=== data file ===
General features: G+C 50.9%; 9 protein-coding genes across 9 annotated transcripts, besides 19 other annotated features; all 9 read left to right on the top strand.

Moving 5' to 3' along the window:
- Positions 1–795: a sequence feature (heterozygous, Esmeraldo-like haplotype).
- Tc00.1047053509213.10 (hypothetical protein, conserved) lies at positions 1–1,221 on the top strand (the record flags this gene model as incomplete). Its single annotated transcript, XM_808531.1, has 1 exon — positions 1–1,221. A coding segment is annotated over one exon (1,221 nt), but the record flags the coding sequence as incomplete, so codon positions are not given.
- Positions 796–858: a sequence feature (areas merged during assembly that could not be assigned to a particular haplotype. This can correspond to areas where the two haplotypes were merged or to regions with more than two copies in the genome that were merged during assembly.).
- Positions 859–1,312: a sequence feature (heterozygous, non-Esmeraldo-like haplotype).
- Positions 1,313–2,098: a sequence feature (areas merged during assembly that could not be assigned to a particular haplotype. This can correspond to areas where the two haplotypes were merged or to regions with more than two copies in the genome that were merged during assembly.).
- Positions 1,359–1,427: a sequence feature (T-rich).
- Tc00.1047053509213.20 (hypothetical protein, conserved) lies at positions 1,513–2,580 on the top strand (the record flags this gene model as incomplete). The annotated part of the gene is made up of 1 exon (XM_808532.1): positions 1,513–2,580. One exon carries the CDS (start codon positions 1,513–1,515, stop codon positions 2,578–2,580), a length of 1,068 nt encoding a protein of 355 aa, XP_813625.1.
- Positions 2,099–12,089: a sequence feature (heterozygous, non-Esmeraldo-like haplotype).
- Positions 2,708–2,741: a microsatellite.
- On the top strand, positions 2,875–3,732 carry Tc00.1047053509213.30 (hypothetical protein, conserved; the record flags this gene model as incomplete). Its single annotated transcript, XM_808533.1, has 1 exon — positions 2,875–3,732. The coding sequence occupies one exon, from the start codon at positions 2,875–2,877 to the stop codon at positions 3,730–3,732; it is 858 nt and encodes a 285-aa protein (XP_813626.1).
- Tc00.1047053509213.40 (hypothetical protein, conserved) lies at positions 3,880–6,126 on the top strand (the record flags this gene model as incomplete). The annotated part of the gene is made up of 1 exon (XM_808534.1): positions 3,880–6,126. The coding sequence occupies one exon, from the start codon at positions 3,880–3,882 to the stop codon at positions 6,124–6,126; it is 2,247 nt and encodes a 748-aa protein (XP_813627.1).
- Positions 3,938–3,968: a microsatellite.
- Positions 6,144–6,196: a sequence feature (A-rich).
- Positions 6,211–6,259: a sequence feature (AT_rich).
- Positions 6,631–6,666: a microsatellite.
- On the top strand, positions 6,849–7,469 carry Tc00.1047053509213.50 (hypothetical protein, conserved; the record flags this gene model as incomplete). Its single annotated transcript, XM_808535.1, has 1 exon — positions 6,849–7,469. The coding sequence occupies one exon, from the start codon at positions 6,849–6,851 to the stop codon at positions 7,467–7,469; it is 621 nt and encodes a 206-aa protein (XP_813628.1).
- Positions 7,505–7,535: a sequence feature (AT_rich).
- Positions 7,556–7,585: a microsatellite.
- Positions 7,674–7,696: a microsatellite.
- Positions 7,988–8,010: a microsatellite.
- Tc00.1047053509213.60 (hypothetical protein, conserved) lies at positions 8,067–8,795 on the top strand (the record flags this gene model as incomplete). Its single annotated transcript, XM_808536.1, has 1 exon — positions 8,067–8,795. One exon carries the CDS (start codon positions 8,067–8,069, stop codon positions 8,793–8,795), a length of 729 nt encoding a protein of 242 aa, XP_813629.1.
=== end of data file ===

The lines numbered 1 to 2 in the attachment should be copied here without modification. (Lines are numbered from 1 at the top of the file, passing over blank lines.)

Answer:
General features: G+C 50.9%; 9 protein-coding genes across 9 annotated transcripts, besides 19 other annotated features; all 9 read left to right on the top strand.

Moving 5' to 3' along the window: